HCoV-229E has been associated with bronchitis, acute exacerbations of COPD, and pneumonia in infants, children, and elderly persons with underlying illnesses [11–13]. Life-threatening infections have only been described in immunocompromised patients [7, 8], but the correlation of HCoV-229E with LRTI in healthy adult individuals is uncertain. An adult patient with pneumonia tested positive for HCoV-229E has been described in a study conducted in rural Thailand, but it is not made clear if other comorbidities were present. Nine Italian patients hospitalized with LRTI have also been tested positive for HCoV-229E; however, their age is not specified. Αlthough numerous studies have tentatively linked 229E infections to severe respiratory tract illness over many years, no study controlling for age and underlying illness has demonstrated an epidemiologic association between infection with HcoV-229E in healthy adults and any illness other than the common cold. Furthermore, no case of HCoV-229E-associated ARDS has been reported in immunocompetent adults. Only a few cases of pulmonary infection and ARDS have been described in a 76-year-old woman infected with the closely related alpha coronavirus HCoV-NL63 and in a 39-year-old woman with poorly controlled DM and infected with the beta coronavirus HCoV-OC43.
The patient was a teacher and thus exposed to multiple pathogens from her students. She was an immunocompetent adult with no underlying disease. Her symptoms progressed rapidly, despite the immediate administration of broad-spectrum antibiotics, and clinical, laboratory, and radiologic findings were compatible with ARDS. The patient came very close to intubation and mechanical ventilation, but early addition of corticosteroids in her therapeutic regimen seems to have played a decisive role towards her favorable outcome. Close monitoring and continuous recording and assessment of her vital signs warranted the borderline avoidance of her transfer to the ICU.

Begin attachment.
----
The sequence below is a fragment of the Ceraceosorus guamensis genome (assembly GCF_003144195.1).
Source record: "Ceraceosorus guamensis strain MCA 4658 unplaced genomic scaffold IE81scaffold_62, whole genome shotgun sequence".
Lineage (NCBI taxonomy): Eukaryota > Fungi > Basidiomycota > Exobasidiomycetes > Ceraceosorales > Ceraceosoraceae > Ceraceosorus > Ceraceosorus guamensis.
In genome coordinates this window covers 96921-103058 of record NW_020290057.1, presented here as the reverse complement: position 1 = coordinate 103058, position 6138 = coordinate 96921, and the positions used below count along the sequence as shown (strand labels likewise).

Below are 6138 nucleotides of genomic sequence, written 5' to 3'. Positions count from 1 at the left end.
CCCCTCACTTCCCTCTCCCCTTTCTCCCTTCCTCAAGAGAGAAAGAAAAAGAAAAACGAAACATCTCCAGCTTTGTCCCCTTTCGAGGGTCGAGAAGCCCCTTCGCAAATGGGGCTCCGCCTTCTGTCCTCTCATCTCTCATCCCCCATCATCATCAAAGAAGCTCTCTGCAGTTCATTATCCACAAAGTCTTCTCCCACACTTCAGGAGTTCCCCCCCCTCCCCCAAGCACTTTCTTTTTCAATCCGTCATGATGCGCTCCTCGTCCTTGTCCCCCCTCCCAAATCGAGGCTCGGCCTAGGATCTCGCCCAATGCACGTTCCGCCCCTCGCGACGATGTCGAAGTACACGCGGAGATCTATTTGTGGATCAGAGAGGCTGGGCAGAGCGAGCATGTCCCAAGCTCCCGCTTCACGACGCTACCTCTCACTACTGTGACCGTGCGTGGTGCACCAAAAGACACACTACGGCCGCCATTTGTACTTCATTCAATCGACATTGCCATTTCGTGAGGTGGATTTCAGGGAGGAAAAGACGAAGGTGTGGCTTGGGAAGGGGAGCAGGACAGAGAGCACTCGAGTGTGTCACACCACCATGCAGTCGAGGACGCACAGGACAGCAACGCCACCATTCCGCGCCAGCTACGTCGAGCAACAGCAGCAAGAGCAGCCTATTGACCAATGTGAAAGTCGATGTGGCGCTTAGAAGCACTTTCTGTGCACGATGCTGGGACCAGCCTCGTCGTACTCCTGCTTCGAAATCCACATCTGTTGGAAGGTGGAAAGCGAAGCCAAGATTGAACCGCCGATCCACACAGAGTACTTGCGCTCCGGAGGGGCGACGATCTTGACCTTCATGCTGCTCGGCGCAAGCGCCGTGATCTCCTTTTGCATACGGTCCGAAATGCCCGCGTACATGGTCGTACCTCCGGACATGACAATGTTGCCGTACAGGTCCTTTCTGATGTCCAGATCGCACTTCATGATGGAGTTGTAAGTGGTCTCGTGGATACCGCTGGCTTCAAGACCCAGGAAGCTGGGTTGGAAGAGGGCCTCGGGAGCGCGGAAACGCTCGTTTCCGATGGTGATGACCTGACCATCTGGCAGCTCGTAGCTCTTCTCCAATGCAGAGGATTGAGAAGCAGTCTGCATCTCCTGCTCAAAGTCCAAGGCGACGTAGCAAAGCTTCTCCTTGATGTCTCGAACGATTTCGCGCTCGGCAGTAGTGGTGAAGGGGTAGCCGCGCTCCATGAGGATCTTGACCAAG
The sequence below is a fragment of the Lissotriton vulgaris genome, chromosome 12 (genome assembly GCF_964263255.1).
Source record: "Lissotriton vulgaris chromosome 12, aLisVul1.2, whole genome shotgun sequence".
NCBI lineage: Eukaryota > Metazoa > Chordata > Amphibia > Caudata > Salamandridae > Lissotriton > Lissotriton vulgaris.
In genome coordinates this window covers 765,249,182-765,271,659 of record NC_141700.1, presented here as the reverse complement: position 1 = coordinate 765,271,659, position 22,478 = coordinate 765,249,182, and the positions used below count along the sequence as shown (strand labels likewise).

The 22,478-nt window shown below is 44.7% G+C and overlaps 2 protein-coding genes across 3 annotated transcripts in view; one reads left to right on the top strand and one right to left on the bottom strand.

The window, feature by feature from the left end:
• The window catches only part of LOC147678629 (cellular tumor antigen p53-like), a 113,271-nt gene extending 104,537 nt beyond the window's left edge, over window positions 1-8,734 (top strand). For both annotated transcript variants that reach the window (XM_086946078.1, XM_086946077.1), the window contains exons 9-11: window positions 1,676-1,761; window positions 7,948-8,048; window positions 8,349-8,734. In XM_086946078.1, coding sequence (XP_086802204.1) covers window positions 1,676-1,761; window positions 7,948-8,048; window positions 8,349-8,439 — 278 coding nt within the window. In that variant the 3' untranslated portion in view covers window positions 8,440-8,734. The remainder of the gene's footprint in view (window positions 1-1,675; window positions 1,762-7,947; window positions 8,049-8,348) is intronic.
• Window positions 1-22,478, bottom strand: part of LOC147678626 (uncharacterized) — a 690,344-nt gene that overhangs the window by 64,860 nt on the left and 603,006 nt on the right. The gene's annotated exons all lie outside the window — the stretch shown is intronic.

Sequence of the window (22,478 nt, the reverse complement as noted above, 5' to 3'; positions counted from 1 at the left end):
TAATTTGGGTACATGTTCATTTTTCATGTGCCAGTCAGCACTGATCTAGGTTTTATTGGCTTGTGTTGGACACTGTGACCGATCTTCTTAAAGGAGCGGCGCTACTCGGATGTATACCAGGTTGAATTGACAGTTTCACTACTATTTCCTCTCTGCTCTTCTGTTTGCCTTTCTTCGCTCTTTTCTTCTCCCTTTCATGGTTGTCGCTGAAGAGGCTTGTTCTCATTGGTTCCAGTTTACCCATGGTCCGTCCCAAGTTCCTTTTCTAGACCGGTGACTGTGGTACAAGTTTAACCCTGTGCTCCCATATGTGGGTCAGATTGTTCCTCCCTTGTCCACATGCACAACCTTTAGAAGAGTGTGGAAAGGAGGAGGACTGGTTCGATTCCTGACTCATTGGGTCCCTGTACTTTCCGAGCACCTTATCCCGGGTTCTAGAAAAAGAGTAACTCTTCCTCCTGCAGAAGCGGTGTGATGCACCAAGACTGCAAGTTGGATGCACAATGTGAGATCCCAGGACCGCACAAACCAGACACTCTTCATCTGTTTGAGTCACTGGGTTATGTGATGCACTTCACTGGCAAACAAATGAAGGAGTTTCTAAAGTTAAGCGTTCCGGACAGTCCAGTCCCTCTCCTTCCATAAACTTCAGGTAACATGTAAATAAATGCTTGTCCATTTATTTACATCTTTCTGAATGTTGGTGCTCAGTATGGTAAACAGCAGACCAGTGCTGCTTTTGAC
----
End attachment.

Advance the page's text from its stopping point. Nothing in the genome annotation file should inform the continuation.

HCoV-229E was isolated twice from the patient's nasal secretions; she was not intubated, and thus, the BAL sample was not taken. Extensive workup did not reveal any immune defect; all microbiological and serological studies remained negative for other pathogens. Rapid and reliable diagnosis of human coronavirus infections is of pronounced clinical importance. New RT-PCR methods in sputum and nasal aspirates successfully have diagnosed human coronavirus infections. Multiplex RT-PCR is used increasingly to diagnose respiratory infections and has shown to be more sensitive than viral culture and antigen detection and also rapid and cost-effective, with greater sensitivity and similar specificity compared to real-time RT-PCR.
To our knowledge, it is the first time that human coronavirus HCoV-229E has been detected in severe lower respiratory tract infection with ARDS of a healthy adult with no comorbidities. Although it is considered as a “benign” microorganism and linked to mild respiratory symptoms, the presence of HCoV-229E should not be underestimated and considered as a possible pathogen even in coinfections with other microorganisms and in more serious LRTIs. The reason why HuCoV-229E causes different clinical manifestations in diverse patient groups has not yet been answered. The process through which HCoV-229E may evade normal immune defense and cause life-threatening illness remains to be elucidated.